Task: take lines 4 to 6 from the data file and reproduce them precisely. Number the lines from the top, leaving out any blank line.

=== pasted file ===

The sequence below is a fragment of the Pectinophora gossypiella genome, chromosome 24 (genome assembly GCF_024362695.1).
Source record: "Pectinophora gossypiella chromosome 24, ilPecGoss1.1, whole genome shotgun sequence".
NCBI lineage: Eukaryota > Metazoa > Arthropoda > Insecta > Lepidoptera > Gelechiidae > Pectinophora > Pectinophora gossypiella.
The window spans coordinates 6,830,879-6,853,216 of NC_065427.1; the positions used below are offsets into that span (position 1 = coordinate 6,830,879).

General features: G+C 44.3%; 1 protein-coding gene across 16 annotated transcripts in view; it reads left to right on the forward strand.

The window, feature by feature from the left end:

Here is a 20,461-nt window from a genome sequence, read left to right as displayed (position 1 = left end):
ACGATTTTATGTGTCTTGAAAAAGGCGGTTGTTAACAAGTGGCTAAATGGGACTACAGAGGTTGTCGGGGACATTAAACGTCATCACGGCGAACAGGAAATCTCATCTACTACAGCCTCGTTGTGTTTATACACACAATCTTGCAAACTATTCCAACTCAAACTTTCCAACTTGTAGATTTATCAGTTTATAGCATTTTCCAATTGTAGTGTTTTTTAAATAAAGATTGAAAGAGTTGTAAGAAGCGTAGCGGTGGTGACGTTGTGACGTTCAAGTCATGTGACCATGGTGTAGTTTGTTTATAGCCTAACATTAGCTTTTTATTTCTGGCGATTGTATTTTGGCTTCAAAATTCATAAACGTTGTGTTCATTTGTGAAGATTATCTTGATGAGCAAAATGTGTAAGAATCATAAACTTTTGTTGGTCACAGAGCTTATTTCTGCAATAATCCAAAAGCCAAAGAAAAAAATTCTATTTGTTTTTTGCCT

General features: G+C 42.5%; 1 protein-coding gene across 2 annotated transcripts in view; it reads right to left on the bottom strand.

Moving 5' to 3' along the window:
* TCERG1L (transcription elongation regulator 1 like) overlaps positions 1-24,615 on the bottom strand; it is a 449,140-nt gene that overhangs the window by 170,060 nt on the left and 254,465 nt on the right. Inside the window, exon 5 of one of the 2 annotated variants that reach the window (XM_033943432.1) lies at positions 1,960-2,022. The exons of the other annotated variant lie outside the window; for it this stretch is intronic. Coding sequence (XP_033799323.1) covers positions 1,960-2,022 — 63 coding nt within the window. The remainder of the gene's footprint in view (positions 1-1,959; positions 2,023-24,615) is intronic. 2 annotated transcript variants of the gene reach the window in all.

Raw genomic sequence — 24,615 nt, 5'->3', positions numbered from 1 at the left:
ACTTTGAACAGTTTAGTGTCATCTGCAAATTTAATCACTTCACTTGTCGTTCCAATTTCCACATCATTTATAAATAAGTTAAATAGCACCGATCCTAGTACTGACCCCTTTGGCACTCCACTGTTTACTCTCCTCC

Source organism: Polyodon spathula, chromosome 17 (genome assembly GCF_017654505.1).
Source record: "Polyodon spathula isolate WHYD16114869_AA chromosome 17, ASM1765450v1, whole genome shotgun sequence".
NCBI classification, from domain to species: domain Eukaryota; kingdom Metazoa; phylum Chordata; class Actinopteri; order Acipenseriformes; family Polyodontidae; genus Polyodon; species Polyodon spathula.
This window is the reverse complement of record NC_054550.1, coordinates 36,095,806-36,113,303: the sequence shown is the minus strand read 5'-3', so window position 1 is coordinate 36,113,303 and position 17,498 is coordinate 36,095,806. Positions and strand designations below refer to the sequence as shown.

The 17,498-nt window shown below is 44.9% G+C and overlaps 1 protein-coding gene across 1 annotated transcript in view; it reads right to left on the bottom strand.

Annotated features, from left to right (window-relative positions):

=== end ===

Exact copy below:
The window spans coordinates 6,830,879-6,853,216 of NC_065427.1; the positions used below are offsets into that span (position 1 = coordinate 6,830,879).

General features: G+C 44.3%; 1 protein-coding gene across 16 annotated transcripts in view; it reads left to right on the forward strand.

The window, feature by feature from the left end: